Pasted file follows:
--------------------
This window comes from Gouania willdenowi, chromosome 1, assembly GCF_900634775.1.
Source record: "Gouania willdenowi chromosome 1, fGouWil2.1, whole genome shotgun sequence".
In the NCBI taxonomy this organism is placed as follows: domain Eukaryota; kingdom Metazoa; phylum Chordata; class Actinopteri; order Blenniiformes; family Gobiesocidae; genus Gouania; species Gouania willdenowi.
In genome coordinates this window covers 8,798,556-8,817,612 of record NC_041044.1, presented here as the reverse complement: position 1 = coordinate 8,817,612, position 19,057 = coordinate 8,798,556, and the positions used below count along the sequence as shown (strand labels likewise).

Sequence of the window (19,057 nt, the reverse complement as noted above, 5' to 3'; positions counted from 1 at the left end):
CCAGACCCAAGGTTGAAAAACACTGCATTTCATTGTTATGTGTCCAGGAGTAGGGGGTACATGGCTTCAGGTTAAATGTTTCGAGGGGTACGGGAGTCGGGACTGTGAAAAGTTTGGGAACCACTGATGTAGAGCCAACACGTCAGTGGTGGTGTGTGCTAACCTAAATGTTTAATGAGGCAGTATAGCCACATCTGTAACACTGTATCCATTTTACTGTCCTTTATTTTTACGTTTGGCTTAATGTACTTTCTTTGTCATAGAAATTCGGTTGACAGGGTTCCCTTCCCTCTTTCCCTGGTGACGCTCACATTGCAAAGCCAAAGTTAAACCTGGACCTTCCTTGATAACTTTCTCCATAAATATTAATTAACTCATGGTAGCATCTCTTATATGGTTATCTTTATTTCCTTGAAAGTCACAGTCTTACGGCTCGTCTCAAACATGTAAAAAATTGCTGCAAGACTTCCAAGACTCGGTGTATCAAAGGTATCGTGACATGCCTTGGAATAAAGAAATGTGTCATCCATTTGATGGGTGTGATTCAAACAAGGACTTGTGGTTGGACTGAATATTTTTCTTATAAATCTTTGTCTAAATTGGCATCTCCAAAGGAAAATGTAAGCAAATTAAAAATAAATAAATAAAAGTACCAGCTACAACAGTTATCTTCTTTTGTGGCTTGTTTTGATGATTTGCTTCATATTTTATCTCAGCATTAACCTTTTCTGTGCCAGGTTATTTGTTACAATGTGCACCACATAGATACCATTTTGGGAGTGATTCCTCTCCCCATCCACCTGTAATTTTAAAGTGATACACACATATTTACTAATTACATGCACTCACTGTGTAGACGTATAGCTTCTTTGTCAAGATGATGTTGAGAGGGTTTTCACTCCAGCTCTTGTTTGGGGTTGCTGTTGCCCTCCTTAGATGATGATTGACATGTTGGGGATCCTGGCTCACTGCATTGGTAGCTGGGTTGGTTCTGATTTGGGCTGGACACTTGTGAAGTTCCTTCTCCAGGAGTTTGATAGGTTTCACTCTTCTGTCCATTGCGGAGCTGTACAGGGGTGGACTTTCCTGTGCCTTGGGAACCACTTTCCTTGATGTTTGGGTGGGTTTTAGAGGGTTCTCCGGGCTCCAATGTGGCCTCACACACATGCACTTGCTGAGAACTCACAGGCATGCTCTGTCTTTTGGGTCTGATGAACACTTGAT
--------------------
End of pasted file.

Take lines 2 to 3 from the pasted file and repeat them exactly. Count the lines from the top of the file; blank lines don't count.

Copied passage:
Source record: "Gouania willdenowi chromosome 1, fGouWil2.1, whole genome shotgun sequence".
In the NCBI taxonomy this organism is placed as follows: domain Eukaryota; kingdom Metazoa; phylum Chordata; class Actinopteri; order Blenniiformes; family Gobiesocidae; genus Gouania; species Gouania willdenowi.